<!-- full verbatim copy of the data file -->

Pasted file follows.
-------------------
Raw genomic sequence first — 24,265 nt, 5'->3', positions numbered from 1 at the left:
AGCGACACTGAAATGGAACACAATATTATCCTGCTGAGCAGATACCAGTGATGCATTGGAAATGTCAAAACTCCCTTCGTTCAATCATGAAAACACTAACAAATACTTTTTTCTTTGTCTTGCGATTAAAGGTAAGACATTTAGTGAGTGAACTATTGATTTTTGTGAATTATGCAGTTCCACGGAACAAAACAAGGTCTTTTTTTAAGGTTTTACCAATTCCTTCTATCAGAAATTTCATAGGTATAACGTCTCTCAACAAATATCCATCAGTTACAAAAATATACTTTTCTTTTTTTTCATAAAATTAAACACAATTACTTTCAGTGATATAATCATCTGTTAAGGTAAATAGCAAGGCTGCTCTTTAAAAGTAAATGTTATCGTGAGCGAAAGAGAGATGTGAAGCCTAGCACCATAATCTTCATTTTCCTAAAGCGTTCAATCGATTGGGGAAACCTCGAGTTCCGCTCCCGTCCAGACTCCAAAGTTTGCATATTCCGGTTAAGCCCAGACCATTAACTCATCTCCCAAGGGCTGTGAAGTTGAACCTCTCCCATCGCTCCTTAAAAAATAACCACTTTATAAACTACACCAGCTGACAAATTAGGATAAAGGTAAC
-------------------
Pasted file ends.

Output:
Raw genomic sequence first — 24,265 nt, 5'->3', positions numbered from 1 at the left:
AGCGACACTGAAATGGAACACAATATTATCCTGCTGAGCAGATACCAGTGATGCATTGGAAATGTCAAAACTCCCTTCGTTCAATCATGAAAACACTAACAAATACTTTTTTCTTTGTCTTGCGATTAAAGGTAAGACATTTAGTGAGTGAACTATTGATTTTTGTGAATTATGCAGTTCCACGGAACAAAACAAGGTCTTTTTTTAAGGTTTTACCAATTCCTTCTATCAGAAATTTCATAGGTATAACGTCTCTCAACAAATATCCATCAGTTACAAAAATATACTTTTCTTTTTTTTCATAAAATTAAACACAATTACTTTCAGTGATATAATCATCTGTTAAGGTAAATAGCAAGGCTGCTCTTTAAAAGTAAATGTTATCGTGAGCGAAAGAGAGATGTGAAGCCTAGCACCATAATCTTCATTTTCCTAAAGCGTTCAATCGATTGGGGAAACCTCGAGTTCCGCTCCCGTCCAGACTCCAAAGTTTGCATATTCCGGTTAAGCCCAGACCATTAACTCATCTCCCAAGGGCTGTGAAGTTGAACCTCTCCCATCGCTCCTTAAAAAATAACCACTTTATAAACTACACCAGCTGACAAATTAGGATAAAGGTAAC